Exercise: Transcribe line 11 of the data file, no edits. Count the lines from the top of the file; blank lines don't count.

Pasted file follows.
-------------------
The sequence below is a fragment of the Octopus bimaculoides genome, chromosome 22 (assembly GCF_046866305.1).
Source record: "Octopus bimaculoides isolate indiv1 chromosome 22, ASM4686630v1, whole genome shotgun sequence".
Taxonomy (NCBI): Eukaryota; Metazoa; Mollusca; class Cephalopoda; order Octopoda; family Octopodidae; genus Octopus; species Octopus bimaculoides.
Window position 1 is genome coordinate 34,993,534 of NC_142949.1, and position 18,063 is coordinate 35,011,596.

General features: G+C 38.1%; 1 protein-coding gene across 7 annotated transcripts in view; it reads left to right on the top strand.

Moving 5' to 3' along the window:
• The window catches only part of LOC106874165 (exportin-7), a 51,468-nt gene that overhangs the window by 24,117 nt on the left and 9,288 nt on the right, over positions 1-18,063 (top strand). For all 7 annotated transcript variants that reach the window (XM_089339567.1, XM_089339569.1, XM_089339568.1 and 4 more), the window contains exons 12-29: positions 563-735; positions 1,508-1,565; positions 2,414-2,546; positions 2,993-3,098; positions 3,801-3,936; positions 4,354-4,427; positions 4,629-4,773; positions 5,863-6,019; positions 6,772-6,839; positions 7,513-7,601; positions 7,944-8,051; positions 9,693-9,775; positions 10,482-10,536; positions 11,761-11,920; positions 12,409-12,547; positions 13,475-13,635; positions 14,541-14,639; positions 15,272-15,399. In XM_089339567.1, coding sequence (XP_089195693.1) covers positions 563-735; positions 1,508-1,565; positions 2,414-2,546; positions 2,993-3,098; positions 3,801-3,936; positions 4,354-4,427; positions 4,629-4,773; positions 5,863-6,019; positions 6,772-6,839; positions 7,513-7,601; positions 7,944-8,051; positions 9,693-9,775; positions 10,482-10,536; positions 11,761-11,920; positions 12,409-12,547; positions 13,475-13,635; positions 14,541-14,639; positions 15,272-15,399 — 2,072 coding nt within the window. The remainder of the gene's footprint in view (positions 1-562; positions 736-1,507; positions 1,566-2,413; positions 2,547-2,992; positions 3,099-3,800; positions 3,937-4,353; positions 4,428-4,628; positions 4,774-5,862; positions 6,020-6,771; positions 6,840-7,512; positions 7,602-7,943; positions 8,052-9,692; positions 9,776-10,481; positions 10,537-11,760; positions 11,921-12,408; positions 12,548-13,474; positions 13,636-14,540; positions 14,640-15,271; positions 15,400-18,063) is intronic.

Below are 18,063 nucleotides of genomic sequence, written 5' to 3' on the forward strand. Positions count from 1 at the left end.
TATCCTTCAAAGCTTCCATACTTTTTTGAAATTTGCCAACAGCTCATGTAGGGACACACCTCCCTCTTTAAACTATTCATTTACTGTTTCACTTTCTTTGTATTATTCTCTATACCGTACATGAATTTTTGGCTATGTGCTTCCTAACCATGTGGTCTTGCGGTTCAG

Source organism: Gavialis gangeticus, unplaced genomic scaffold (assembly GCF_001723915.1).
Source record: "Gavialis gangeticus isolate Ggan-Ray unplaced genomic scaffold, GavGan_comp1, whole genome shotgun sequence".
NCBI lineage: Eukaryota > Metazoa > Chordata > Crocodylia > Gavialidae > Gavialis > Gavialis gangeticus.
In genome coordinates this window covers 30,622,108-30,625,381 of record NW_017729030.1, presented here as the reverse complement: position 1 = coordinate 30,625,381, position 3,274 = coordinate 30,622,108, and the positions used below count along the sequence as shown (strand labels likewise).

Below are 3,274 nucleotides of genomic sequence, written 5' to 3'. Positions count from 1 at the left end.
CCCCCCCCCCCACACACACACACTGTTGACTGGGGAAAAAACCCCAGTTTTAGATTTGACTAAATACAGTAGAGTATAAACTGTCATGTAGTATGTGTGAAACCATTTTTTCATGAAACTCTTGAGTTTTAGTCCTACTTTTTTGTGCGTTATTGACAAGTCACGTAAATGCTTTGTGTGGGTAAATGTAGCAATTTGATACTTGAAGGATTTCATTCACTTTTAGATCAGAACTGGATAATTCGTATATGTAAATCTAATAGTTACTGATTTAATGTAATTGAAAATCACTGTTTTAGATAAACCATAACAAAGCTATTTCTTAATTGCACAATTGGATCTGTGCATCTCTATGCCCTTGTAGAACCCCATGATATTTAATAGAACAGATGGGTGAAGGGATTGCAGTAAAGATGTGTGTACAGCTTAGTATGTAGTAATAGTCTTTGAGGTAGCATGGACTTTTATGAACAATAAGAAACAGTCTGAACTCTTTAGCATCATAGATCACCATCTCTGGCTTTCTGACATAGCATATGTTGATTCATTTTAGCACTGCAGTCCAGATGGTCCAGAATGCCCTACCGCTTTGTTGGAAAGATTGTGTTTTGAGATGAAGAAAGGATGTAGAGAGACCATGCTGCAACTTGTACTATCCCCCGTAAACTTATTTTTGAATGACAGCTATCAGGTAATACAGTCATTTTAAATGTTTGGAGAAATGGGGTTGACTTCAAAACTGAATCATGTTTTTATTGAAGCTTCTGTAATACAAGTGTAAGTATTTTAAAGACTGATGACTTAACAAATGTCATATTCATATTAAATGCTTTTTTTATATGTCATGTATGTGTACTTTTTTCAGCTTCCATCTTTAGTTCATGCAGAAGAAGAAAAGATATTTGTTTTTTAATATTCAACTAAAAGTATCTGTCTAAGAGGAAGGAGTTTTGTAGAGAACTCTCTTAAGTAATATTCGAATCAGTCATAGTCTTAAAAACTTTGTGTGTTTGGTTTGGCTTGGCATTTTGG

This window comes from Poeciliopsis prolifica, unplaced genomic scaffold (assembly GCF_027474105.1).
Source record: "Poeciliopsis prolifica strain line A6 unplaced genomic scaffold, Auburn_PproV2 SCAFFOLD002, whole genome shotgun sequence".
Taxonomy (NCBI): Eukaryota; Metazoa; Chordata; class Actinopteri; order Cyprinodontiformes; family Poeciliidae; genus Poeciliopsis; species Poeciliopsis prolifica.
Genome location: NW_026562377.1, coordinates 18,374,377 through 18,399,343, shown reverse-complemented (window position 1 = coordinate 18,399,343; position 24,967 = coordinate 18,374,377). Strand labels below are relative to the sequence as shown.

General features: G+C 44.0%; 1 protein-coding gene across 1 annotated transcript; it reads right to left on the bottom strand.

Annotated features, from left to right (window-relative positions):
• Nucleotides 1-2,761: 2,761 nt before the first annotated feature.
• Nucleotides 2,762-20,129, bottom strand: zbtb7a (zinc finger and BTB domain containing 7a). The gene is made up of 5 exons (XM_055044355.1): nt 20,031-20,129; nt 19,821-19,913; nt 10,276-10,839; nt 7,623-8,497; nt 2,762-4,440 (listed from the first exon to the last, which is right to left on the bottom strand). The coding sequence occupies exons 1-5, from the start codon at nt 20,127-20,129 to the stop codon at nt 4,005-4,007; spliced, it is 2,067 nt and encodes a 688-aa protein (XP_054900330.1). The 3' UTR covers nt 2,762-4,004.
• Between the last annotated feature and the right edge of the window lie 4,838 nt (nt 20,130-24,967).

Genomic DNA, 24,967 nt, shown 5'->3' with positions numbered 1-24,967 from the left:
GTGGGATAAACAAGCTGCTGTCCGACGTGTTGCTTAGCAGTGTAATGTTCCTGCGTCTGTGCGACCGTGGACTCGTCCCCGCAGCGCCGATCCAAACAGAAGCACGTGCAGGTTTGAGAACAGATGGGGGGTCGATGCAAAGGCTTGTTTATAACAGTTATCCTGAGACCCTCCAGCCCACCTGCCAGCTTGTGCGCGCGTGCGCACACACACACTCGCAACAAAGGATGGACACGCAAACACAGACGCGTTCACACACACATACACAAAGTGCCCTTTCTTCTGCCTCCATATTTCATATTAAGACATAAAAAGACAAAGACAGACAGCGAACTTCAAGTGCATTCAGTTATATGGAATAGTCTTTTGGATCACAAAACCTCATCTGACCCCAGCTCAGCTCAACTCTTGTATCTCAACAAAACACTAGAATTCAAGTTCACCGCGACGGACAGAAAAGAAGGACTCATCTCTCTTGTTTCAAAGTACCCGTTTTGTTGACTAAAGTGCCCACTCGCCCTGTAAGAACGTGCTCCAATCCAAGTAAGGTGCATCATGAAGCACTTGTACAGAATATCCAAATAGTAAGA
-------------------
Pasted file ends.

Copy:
Source record: "Gavialis gangeticus isolate Ggan-Ray unplaced genomic scaffold, GavGan_comp1, whole genome shotgun sequence".